One thing to bear in mind is that Page Experience is only one of many ranking factors and Google has explicitly said that relevancy and good content still matters more than speed. But all these other things being equal, it is good practice to make sure you optimise as much as you can if you want to beat your competition to the top spots!

Summary of the Signals that Google takes into account for Page Experience

  • Text Hover
Source: Google Search Central

If you’re not interested in the technical jargon, feel free to skip to the plain english further down!


LCP (Largest Contentful Paint): how long it takes before the largest content element (image or text block) of the visible part of the page appears to a user.


FID (First Input Delay): the time from when a user first interacts with a page (click, tap, scroll etc) to when the browser is actually able to respond to the input.

Visual Stability

CLS (Cumulative Layout Shift): tracks how objects and elements move around a page as it is loading for a user. Mostly affected by ads, pop ups, and banners that suddenly alter the web page as someone is using it.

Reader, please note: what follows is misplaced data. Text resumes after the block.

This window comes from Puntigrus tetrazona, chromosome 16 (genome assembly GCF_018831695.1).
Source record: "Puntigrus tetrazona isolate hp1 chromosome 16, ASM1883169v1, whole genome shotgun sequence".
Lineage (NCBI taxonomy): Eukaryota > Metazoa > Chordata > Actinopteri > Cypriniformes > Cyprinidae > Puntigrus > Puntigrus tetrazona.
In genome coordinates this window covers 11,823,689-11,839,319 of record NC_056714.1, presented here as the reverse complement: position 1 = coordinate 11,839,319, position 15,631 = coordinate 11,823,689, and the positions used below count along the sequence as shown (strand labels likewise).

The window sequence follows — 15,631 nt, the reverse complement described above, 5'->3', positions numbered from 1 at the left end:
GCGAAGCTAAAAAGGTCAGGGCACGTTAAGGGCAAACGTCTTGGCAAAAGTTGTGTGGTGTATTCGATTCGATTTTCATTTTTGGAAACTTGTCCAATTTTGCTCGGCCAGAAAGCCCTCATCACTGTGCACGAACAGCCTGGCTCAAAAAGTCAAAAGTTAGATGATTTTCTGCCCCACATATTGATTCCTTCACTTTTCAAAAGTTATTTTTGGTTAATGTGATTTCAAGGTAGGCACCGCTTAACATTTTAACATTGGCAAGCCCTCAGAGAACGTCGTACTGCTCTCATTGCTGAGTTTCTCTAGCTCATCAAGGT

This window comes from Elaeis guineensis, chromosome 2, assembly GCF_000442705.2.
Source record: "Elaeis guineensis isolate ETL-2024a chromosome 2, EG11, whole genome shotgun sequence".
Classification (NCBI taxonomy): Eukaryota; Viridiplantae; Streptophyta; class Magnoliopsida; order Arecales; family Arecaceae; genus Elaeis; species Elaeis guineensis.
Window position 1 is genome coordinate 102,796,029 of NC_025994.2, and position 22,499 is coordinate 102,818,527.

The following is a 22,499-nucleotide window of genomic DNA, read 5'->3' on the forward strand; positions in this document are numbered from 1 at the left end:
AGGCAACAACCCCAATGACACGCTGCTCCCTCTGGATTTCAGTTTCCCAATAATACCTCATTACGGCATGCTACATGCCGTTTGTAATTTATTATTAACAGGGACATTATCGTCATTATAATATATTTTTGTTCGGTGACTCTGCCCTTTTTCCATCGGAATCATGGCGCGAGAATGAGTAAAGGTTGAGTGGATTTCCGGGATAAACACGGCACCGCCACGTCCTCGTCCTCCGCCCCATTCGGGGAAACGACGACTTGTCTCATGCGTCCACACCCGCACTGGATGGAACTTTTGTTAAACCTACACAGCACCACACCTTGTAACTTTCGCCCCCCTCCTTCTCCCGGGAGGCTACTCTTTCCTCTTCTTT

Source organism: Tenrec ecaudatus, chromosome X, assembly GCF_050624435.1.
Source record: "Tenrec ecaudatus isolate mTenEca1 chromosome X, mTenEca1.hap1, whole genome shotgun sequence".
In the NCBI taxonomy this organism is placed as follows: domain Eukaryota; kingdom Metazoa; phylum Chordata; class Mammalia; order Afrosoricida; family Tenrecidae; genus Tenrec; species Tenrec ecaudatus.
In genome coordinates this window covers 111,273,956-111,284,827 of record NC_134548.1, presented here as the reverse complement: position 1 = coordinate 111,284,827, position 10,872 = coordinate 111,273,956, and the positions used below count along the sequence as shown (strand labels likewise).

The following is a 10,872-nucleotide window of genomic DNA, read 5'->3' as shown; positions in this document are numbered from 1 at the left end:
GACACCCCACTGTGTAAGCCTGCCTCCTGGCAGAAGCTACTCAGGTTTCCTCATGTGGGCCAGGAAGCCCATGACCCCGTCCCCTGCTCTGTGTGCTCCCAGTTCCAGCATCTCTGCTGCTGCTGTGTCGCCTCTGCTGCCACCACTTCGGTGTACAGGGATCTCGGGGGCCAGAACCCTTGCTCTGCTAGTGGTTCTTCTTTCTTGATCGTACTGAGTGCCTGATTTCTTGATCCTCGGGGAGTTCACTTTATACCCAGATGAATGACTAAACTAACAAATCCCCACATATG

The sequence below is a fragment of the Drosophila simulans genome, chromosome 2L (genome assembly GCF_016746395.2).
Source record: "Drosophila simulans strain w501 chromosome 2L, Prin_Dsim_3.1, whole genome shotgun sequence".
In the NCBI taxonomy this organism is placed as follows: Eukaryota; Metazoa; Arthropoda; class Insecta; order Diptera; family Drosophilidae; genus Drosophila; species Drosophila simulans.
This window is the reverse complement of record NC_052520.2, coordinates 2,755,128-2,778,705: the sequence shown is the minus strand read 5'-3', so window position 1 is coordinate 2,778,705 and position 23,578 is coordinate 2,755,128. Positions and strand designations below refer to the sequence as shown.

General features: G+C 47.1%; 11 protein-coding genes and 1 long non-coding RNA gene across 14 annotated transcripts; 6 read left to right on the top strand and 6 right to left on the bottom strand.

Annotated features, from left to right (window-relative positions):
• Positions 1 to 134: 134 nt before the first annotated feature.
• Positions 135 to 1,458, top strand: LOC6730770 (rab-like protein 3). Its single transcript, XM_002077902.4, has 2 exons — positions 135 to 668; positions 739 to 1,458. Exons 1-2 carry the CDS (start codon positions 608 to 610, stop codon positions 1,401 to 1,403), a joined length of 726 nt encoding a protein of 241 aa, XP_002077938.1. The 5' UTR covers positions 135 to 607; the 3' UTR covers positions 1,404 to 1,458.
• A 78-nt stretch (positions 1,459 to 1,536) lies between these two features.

Mobile-friendly: does the website load quickly and look right on mobile devices.

Safe-browsing: does the page contain malicious or deceptive content.

HTTPS: is your site’s connection secure (this applies to every page on the site).

Intrusive interstitials: is the page content easily accessible to the user. (Intrusive interstitials are essentially any pop-ups or banners that cover up the main content of a page accessed directly from the SERPs.)